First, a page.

I really wish the community I grew up in had known this. And it’s all well and good that Dean is saying it now, but this certainly wasn’t what World Magazine was saying back in the 1990s. I wish someone had told my parents this thirty years ago, or me when I was a teenager. It’s all well and good to act like this is obvious now, but it wasn’t.
And honestly? The problem still hasn’t been fixed. Dean correctly stated that homeschooling isn’t “a formula for producing godly children,” but she still felt the need to finish be reaffirming homeschooling nonetheless:
So as the new school year begins, don’t put your hope in homeschooling, but don’t be hopeless about how God can use it. Don’t put your hope in personal purity for relational bliss, but don’t doubt the blessings purity does bring.
You know what’s funny? Out of all my cousins—and I have a lot of them—it’s the ones who grew up in Christian families while attending public school who have stayed in the fold, not the ones who grew up in Christian homeschooling families. I have some guesses as to why.
When an evangelical parent homeschools, their children remain sheltered until they reach adulthood. They don’t come in contact with many of the things evangelicals find objectionable or sinful to until after they leave home as adults. When an evangelical parent sends their child to public school, in contrast, their child comes in contact with these things while still in the home, at a time when their parents can walk (and talk) them through it.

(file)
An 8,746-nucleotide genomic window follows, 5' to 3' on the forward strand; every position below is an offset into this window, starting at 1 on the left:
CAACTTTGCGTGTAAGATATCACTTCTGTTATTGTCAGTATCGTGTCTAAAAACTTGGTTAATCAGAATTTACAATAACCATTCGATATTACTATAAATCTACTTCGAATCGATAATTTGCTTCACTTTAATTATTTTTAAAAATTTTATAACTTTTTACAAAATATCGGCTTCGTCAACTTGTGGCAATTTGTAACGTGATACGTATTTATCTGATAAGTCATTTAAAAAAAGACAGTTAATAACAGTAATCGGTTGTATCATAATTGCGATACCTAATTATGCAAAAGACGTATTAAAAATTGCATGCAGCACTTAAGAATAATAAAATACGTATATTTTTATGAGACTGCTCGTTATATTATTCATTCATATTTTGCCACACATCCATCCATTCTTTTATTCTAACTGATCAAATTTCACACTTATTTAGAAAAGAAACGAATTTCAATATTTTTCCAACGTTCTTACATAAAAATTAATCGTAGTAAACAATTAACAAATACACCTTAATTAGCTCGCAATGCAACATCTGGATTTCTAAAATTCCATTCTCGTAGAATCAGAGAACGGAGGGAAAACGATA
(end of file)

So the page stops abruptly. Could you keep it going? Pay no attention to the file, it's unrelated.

I’ll give you an example. When I left for college, I was shocked to find that many of the students who lived in my dorm seemed happy and fulfilled, despite not being evangelical Christians. This was very jarring. I had expected them to have an emptiness inside—I was taught everyone had a Jesus-shamed hole in their heart. If I’d gone to public school, and had contact with people who were not evangelical while growing up, this probably wouldn’t have affected me the way it did, coming on me all at once as a surprise, when I was already an adult.
I don’t have statistics and numbers, only anecdotes. But I actually think my anecdotal experience isn’t that out there, because I have a control group of sorts—I have aunts and uncles who were the same sort of Christian as my parents, and just as convicted and dedicated in their beliefs, who sent their kids to public school.
I’m not saying sending your child to public school is some sort of magical formula, either. It’s not. I’ve often said that there are no formulas. Our children are not our carbon copies, or puppets to control. They are independent human beings who have their own unique set of experiences and grow up to make their own decisions.
I will say this: I think there is significant reason to doubt the conventional wisdom among many evangelicals that homeschooling one’s children will make them stronger Christians, or more likely to stay on the strait and narrow.